The Department for Digital, Culture, Media and Sport (DCMS) has published official statistics from the Cyber Security Breaches Survey 2022.
Among those surveyed who identified any breaches or attacks, around half of businesses (49%) and almost half of charities (44%) say this happens once a month or more. Around three in ten businesses (31%) and a quarter of charities (26%) say they experience breaches or attacks at least once a week.
There have also been a number of recent media stories regarding the heightened risk of cyberattacks on IT systems. They mention that between July and December last year the Information Commissioner’s Office recorded 1,345 “cybersecurity incidents”, which included assailants’ demanding payment to decrypt a target’s computer, and phishing attacks where the victim is tricked into downloading malware or handing over their login details. This represents an increase of nearly 20% in the same period in 2019.
- The three Russian cyber-attacks the West fears the most – bbc.co.uk
- UK data watchdog urges vigilance amid heightened cyber threat – guardian.com
- Government security centre warns colleges of ‘spike’ in cyber attacks – feweek.co.uk
- Cyberattacks see 114% Increase in the last 2 years on Education Sector before Back-to-School – feweek.co.uk
The National Cyber Security Centre (NCSC) in the UK has published several advisories regarding the increased threat and steps that organisations can take to ensure defences are appropriate. We strongly recommend Centres ensure that sufficient safeguards are in place to prevent a cyberattack and consider the preventative steps outlined in the guidance.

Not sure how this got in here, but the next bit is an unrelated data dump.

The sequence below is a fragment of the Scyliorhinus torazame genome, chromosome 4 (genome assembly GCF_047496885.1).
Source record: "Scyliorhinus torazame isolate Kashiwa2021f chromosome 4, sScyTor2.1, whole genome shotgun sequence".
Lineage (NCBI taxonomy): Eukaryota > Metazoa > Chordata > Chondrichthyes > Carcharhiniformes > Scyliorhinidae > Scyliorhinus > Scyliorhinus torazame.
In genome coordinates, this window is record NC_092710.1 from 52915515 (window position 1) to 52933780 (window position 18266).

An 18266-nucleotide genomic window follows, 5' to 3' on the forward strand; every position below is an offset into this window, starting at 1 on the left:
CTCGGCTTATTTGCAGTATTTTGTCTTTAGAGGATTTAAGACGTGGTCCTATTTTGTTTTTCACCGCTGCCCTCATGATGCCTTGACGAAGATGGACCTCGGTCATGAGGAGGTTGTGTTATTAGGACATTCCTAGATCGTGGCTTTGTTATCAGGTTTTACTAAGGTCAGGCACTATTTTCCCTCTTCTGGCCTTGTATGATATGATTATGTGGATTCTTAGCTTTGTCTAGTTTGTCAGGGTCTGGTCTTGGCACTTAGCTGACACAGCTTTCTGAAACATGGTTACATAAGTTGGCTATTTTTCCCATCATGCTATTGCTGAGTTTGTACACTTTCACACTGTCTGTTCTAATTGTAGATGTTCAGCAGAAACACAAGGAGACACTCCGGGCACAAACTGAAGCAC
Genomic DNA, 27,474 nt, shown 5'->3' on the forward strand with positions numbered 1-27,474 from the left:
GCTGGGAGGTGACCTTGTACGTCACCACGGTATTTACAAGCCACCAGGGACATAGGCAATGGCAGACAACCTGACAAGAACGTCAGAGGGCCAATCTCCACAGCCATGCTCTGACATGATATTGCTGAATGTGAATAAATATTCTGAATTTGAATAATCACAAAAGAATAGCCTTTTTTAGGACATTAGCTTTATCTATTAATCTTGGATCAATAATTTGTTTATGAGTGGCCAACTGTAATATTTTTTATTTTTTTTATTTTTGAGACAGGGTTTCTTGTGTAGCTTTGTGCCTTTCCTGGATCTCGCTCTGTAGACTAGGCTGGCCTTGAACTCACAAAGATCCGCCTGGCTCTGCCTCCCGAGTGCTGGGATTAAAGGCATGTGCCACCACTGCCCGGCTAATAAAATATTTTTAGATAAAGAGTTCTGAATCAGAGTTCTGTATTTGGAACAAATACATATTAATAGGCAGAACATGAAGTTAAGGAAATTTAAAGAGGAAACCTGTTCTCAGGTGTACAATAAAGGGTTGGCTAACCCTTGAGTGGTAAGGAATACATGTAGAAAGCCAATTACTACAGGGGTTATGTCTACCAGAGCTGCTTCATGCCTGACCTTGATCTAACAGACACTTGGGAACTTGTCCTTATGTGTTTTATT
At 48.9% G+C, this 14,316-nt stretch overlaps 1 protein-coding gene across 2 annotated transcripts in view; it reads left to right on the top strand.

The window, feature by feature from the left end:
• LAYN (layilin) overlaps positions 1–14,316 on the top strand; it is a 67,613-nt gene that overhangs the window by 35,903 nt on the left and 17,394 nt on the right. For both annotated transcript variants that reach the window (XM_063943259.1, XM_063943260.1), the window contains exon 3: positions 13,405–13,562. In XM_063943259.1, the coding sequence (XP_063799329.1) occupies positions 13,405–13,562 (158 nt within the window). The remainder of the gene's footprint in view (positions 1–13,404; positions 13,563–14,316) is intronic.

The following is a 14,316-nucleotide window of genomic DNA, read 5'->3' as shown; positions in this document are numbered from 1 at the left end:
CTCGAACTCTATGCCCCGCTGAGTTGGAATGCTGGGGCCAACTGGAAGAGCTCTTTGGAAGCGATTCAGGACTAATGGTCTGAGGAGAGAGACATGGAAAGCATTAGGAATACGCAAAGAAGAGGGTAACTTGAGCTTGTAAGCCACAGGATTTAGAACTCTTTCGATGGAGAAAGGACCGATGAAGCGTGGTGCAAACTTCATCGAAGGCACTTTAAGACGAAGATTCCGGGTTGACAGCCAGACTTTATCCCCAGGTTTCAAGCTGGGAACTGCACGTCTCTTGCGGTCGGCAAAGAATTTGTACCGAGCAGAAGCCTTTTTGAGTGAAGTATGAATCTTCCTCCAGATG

Raising cybersecurity awareness
The past few years have seen both a change and an increase in the way we use online technology. Working and learning from home means sending emails, sharing data, creating passwords, accessing websites, and downloading apps and software to make our lives easier. These activities are now ingrained in our everyday lives but it’s crucial that awareness of potential cyberattacks isn’t dulled by this routine. You may want to consider teaching cybersecurity to everyone within your organisation (staff and learners) to ensure knowledge is implemented, helping to prevent breaches and help everyone remain vigilant.
Using qualifications to do this is a way of ensuring consistency across your delivery and provides evidence of the knowledge gained.
Benefits of these qualifications, which centres are using as the new eSafety qualification, include:
- fully funded (subject to learner eligibility)
- no final external assessment – achievement marked through a portfolio of evidence
- achievement of regulated standalone qualification
- opportunity to embed into the curriculum in different ways
- covers a key topical issue relevant to the current day
If you would like to find out more about our Cybersecurity qualifications, speak to the Business Development team by calling 01206 911 240, or contact us online.
Notify us of any cyberattacks
We would also like to take this opportunity to remind our Centres that under the Centre Agreement, both parties must notify each other within 24 hours of any cyberattack experienced. This is particularly important when there is any risk of personal data or system access being compromised. As joint data controllers, this reciprocity protects both parties and ensures we work together towards a resolution that does not adversely affect learners.
*originally published 30th March 2022, updated to include FE Week article